Forum for Science, Industry and Business

Sponsored by:     3M 
Search our Site:

 

NASA's GPM observes Arkansas and Tennessee flooding downpours

02.03.2018

The Global Precipitation Measurement mission or GPM core satellite provided forecasters with a look at the rainfall rates in storms drenching Arkansas and Tennessee.

NOAA's National Weather Service has issued flood advisories and flood warnings for large areas of Arkansas and Tennessee on March 1. Large parts of the Ohio Valley and Mississippi valley have received flooding rainfall during the past week. Arkansas has seen more rain than any other state.


On Feb. 28, 2018 at 11:15 p.m. CST, GPM data was used to create 3-D views that showed intense storms extending from Oklahoma into southwestern Arkansas. Storm tops in the area were shown by GPM to reach heights above 5.6 miles (9 km).

Credit: NASA / JAXA, Hal Pierce

Life threatening flood conditions have resulted from over 10 inches (254 mm) of rain falling in extensive areas of central Arkansas.

The GPM core observatory satellite had an excellent view of the storms that were producing flooding rainfall in Arkansas when it flew above the state on Wednesday February 28, 2018 at 11:15 p.m. CST (March 1 at 0515 UTC). A rainfall analysis was derived from data received by the satellite with GPM's microwave Imager (GMI) and Dual Frequency Precipitation Radar (DPR) instruments.

GPM's radar passed directly above storms that were dropping heavy rain over southwestern Arkansas. GPM's radar (DPR) indicated that some of these storms were dropping rain at greater than 5.1 inches (30.7 mm) per hour. GPM is a joint mission between NASA and the Japan Aerospace Exploration Agency, JAXA.

At NASA's Goddard Space Flight Center in Greenbelt, Md. the GPM satellite's 3-D radar data (DPR Ku Band) were used to show the vertical structure of precipitation falling over Arkansas. These 3-D views use GPM's radar data to reveal simulated cross-sections of intense storms that were extending from Oklahoma into southwestern Arkansas. Storm tops in the area were shown by GPM to reach heights above 5.6 miles (9 km).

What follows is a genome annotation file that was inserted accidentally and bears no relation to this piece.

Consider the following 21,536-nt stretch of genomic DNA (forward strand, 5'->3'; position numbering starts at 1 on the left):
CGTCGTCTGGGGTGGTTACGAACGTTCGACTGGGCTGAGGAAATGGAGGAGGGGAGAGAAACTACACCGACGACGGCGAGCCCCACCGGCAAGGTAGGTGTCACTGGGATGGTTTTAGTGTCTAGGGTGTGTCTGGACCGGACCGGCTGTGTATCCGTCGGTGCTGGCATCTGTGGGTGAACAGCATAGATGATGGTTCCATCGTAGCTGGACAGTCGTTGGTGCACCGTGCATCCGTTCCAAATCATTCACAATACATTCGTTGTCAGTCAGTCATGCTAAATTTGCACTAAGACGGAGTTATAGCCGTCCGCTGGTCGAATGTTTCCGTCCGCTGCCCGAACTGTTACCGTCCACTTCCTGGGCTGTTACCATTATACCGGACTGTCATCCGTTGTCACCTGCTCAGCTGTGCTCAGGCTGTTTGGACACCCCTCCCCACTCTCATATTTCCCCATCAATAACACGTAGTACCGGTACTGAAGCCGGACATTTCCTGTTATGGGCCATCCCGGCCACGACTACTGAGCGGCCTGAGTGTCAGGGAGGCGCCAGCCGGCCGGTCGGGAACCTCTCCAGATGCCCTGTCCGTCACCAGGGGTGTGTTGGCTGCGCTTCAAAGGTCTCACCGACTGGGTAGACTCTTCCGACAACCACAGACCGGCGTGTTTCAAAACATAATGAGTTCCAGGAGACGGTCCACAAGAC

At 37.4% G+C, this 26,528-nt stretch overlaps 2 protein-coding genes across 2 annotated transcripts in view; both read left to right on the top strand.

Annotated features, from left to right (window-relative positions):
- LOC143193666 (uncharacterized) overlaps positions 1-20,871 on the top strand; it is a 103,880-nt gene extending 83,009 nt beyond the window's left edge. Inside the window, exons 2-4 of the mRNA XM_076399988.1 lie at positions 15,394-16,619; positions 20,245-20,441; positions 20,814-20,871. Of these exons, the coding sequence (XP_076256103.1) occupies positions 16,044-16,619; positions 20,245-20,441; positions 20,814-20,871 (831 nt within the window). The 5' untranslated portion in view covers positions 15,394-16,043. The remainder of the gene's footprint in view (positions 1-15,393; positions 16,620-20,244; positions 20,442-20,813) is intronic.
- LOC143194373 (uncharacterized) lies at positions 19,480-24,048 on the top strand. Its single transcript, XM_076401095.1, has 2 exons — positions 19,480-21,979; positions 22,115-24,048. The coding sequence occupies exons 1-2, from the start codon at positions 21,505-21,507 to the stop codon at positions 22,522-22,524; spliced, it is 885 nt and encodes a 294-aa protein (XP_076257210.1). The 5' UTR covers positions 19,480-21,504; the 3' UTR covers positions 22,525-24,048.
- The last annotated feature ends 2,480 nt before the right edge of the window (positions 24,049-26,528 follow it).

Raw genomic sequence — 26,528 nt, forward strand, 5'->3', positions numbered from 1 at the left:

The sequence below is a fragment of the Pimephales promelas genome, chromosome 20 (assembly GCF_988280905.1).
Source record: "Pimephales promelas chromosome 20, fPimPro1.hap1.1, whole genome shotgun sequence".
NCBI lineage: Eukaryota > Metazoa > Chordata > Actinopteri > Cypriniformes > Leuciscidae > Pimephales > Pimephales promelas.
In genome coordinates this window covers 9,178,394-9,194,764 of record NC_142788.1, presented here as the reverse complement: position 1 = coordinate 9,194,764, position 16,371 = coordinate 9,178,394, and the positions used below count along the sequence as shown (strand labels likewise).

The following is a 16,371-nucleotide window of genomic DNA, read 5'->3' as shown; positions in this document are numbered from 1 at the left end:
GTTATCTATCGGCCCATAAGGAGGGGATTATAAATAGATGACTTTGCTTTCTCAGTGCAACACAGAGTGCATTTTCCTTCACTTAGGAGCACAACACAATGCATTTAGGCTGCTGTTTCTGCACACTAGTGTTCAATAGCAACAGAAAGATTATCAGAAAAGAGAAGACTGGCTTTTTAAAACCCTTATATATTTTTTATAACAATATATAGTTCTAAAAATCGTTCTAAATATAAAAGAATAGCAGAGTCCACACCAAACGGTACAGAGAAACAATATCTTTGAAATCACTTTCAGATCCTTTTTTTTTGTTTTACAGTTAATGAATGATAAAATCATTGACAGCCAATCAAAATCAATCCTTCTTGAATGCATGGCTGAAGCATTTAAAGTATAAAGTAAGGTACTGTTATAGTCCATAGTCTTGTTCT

On March 1, the National Weather Service in Little Rock, Arkansas noted "Much of central and southern Arkansas has seen between one and three inches, with isolated higher amounts, of rainfall over the last 24 hours. This has only aggravated the flooding situation across the area. Excessive runoff will continue today, even well after the rain ends."

###

For updated warnings and watches in Arkansas, visit the National Weather Service web page: https://www.weather.gov/lzk/

For more information about GPM, visit: http://www.nasa.gov/gpm

Rob Gutro | EurekAlert!

More articles from Earth Sciences:

nachricht Volcanoes under pressure
18.11.2019 | Technical University of Munich (TUM)

nachricht New findings on the largest natural sulfur source in the atmosphere
18.11.2019 | Leibniz-Institut für Troposphärenforschung e. V.

All articles from Earth Sciences >>>

The most recent press releases about innovation >>>

Die letzten 5 Focus-News des innovations-reports im Überblick:

Im Focus: Machine learning microscope adapts lighting to improve diagnosis

Prototype microscope teaches itself the best illumination settings for diagnosing malaria